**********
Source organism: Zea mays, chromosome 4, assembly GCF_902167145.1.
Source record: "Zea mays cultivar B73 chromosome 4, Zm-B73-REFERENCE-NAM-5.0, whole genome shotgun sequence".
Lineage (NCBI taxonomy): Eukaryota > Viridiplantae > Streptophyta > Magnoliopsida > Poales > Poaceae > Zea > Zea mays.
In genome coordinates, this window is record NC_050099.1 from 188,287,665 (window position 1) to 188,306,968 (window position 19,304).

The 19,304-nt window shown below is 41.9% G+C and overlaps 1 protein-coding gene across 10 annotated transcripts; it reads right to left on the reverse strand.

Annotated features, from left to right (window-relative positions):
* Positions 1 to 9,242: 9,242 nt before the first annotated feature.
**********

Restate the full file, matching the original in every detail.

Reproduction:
Source organism: Zea mays, chromosome 4, assembly GCF_902167145.1.
Source record: "Zea mays cultivar B73 chromosome 4, Zm-B73-REFERENCE-NAM-5.0, whole genome shotgun sequence".
Lineage (NCBI taxonomy): Eukaryota > Viridiplantae > Streptophyta > Magnoliopsida > Poales > Poaceae > Zea > Zea mays.
In genome coordinates, this window is record NC_050099.1 from 188,287,665 (window position 1) to 188,306,968 (window position 19,304).

The 19,304-nt window shown below is 41.9% G+C and overlaps 1 protein-coding gene across 10 annotated transcripts; it reads right to left on the reverse strand.

Annotated features, from left to right (window-relative positions):
* Positions 1 to 9,242: 9,242 nt before the first annotated feature.